KROTH: Well, it's all coming from this woman's -- she wrote a blog post about her experience. And so according to her post, she came home and found bizarre things had happened in her apartment, somebody had tried to burn a set of sheets so there was soot all over the walls. And she said initially, air B and B's customer service team was really helpful and empathetic. They were offering her emotional and financial support. And then this blog post kind of went viral. And according to her, that's when the communication stopped with Air B&B until she got a phone call from one of the executives where he allegedly asked her to take the blog post down or maybe give it a spin, give it a happy ending. Because they were concerned, apparently, about a round of funding that they were getting and they didn't want to -- the negative publicity to affect that. But they've since come forward just this week with the announcement about that $50,000 insurance plan, and a couple of other changes that they're making to sort of make it a little bit more secure.

CAVANAUGH: And you went into in your report about how the site self polices itself with the review system. How does that work?

KROTH: It's a lot like E-bay where you kind of are entering in at your own risk. But you do get to choose who you do business with. So you're going to want to choose people that have a lot of good reviews, a lot of people couching for them, saying this place is clean, it's as advertised, the hosts are great, nothing bad happened. And if you have like the couch surfer said, if you have one negative review, it's taken seriously on sites like this.

CAVANAUGH: When you say that you can travel more reasonably, you know, priced, what's the difference in price between, let's say staying in a hotel or -- and actually renting somebody's room with Air B&B?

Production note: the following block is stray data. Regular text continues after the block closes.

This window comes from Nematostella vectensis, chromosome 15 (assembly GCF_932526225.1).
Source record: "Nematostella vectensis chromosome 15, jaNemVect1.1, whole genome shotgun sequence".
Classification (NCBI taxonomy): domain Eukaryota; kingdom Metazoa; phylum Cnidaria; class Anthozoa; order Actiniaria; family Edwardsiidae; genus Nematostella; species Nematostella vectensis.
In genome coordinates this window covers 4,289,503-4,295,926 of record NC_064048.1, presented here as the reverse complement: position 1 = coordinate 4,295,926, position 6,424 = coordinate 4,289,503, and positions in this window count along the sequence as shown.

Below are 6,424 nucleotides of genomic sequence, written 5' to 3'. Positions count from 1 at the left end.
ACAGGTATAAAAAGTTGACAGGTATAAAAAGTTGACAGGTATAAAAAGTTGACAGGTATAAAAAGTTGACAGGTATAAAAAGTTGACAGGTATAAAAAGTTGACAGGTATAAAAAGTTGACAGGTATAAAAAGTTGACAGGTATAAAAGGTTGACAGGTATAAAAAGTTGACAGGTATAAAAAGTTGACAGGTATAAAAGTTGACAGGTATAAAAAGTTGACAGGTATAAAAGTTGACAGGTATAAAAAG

KROTH: It's really hard to generalize because just in the San Diego listings alone, I saw, I think, a $10 a night spare bed or spare couch for rent, then I saw the $700 home in La Jolla. In the case of the woman we talked to for the story, they were renting a small studio with its own compost toilet and a little kitchen area. And she said that they would get maybe a two star hotel in San Diego for that price. So for her, it was really worth it to have that unique experience rather than a budget hotel that wasn't really all that, you know, interesting.

CAVANAUGH: And our producer, Angela Carone also says she has a one little one room apartment in Paris waiting for her when she goes on vacation through Air B&B. What's the difference between Air B&B and couch surfing? Is it all under the couch surfing umbrella? Or is it two distinct experiences?

KROTH: I would say the two major differences is the money. There's money involved in Air B&B, there's no money involved in couch surfing. And the reputation for people that don't use couch surfing is that couch surfing is for kids or college students, but I'm sure Sasha can speak to that and how accurate that might be.

CAVANAUGH: Yes. You have been couch surfing, Sasha. Tell us about it.

DOPPELT: Well, I love it. I can't basically -- yeah, I can't sing its praises highly enough. I've been doing it since 2006. And I think there's three things you use it for. You use it when you're traveling to basically find people that you want to hang out with and stay on their couch. You use it as someone who's not traveling to host people on your couch and basically meet people from all over the world. And then if you're not traveling or not wanting to host, you can thought use it as basically a social network. So Maya went to tipsy Tuesday. I did to that frequently. And I'm also going to Mexico this weekend with a group of couch surfers.